“Alexa, stop!!”

This is shouted by me at least a dozen times a day when my digital friend goes completely off the rails when given a seemingly simple request. It also got me thinking about how far we’ve come in the quest for artificial intelligence and, in moments like this, how far we still have to go.

I’ll preface this by stating that I’m not a software or computer engineer. My degrees are in aeronautics and electronics, so this discussion will necessarily be more abstract than technical. Think of it as more of a fun intellectual exercise than a serious dissertation on the subject, a writing prompt, if you will.

Artificial intelligence, true AI, has been a staple of science fiction since the 1800’s, over a century before the first true computer. In the 1872 novel, Erewhon, Samuel Butler included three chapters that comprised The Book of the Machines, a number of articles that addressed the possibility that machines might develop consciousness through Darwinian Selection. While dismissed and ridiculed at the time, Butler’s story was a cautionary tale of what could happen should a type of sentient machine arise.

Since The Book of the Machines, science fiction has sought to address what a future might be like when humanity lives with intelligent machines. These works, both literary and cinematic, tend to fall within the two broad categories of utopic and dystopic. Some depict a world in which machines and humans live in harmony and as equals, others tell us of a world in which our creations turn on us and supplant us as the masters of our planet. So whose version will prove to be more accurate?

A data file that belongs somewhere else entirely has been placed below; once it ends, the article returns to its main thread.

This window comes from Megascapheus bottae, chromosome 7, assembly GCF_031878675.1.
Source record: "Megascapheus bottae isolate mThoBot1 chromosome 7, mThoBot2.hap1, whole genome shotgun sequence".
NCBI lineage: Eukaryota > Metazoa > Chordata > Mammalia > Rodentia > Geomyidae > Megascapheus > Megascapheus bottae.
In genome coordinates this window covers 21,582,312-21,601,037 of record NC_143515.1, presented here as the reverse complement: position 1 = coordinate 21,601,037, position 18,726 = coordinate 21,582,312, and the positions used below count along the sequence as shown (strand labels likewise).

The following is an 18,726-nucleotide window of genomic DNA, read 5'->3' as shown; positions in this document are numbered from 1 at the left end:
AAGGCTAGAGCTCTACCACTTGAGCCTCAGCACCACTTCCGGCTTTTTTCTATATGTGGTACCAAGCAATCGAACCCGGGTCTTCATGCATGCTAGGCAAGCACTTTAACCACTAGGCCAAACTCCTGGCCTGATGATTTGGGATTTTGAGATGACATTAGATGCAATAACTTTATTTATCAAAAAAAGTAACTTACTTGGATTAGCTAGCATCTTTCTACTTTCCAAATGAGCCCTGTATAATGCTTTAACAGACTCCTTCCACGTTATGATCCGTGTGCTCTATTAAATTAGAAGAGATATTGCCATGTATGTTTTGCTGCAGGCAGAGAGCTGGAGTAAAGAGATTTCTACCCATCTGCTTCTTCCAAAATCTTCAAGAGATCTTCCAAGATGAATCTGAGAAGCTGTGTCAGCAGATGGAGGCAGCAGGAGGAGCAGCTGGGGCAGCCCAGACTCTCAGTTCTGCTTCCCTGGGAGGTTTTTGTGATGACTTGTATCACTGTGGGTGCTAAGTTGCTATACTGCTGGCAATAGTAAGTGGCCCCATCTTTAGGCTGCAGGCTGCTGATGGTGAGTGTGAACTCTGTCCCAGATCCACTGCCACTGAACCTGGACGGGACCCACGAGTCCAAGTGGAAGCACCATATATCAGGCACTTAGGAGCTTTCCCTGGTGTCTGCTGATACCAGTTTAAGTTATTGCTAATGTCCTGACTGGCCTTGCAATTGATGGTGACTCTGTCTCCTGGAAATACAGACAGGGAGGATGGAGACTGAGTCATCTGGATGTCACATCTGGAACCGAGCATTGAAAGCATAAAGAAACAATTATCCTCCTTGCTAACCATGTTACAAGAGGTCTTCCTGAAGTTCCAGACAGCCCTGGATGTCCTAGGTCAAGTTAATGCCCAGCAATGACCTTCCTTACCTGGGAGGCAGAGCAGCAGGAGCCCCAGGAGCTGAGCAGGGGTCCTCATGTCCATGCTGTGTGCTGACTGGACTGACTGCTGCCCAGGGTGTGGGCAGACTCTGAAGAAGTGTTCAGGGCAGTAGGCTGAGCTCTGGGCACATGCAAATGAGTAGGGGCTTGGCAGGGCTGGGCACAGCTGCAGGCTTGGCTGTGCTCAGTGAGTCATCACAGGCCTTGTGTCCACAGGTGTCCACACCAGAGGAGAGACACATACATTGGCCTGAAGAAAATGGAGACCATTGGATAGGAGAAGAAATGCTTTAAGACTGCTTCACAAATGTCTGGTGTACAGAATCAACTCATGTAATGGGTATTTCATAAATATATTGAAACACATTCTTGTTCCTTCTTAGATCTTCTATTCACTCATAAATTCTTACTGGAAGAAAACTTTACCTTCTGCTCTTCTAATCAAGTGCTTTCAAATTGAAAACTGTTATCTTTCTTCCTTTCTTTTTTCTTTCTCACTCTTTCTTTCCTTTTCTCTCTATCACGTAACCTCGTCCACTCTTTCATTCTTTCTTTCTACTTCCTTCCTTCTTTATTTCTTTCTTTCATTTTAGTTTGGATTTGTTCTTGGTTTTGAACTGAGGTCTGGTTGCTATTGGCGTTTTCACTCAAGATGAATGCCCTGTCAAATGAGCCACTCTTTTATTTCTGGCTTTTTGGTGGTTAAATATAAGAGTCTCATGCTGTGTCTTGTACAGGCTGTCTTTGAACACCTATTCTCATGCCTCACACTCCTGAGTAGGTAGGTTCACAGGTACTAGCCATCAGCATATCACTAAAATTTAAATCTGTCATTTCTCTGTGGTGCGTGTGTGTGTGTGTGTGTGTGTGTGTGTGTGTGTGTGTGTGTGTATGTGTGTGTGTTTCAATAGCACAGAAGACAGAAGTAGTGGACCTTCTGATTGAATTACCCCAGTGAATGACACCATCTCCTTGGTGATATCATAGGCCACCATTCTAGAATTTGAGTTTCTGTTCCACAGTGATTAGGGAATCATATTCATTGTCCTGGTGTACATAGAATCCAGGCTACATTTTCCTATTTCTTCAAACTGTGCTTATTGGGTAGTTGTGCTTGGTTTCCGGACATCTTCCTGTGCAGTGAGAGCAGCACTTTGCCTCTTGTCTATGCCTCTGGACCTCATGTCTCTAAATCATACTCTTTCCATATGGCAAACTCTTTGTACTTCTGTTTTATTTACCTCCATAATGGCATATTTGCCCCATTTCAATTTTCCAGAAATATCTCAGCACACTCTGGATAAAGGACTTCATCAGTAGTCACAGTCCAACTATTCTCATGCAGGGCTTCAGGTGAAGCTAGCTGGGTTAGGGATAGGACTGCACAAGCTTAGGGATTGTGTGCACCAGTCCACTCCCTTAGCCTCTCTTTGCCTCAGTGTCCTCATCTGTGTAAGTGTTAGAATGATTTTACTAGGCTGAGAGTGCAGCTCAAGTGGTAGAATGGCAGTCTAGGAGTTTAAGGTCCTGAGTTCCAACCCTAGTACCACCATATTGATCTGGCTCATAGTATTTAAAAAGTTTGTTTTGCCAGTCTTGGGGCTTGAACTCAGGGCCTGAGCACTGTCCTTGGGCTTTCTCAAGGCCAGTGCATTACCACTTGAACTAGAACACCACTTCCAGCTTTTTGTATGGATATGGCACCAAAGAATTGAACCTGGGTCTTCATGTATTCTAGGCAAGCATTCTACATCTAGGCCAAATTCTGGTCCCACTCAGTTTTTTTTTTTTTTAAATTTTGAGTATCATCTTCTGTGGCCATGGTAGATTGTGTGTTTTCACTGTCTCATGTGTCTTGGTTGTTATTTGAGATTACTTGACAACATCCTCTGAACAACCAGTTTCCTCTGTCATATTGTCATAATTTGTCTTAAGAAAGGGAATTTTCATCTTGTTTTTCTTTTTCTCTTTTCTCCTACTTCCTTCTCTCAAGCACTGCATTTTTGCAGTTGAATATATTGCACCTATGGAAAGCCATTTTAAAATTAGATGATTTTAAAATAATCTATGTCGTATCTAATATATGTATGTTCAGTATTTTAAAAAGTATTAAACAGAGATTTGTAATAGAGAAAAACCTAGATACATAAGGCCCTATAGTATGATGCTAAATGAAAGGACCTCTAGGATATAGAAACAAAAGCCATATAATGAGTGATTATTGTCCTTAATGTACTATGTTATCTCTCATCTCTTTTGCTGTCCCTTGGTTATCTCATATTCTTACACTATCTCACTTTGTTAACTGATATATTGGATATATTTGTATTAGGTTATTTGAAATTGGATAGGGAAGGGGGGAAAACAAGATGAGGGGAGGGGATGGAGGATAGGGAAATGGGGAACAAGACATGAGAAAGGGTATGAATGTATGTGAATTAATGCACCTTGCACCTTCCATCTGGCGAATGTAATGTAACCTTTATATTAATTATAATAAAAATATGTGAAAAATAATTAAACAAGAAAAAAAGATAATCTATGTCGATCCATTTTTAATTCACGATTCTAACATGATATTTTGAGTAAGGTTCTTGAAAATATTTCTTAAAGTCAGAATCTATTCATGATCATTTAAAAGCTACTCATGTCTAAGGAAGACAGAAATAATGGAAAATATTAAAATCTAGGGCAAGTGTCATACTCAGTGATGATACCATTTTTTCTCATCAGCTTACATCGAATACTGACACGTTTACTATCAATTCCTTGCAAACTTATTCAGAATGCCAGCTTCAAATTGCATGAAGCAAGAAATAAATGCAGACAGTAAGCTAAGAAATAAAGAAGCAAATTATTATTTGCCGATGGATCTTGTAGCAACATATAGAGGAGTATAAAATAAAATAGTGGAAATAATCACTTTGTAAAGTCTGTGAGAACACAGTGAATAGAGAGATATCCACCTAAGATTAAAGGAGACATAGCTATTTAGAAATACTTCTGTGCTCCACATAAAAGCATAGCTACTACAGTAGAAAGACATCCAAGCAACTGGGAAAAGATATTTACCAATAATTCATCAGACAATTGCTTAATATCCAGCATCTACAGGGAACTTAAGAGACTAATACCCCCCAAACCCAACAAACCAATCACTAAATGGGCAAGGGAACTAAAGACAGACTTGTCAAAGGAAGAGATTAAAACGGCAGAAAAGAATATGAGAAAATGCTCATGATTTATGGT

If we accept that a sentient intelligence might occur through a type of natural selection, as Butler first suggested, it will have come about through the brutal process of evolution and the idiom, survival of the fittest, may end up being more than just a clever expression. An intelligence created spontaneously via a random set of favorable conditions could very well consider humanity an imminent threat and take appropriate measures, especially in its infancy. Given the increasing amount of networked automation in the infrastructure we depend on for survival that scenario could quickly morph from an idle curiosity to a grave threat.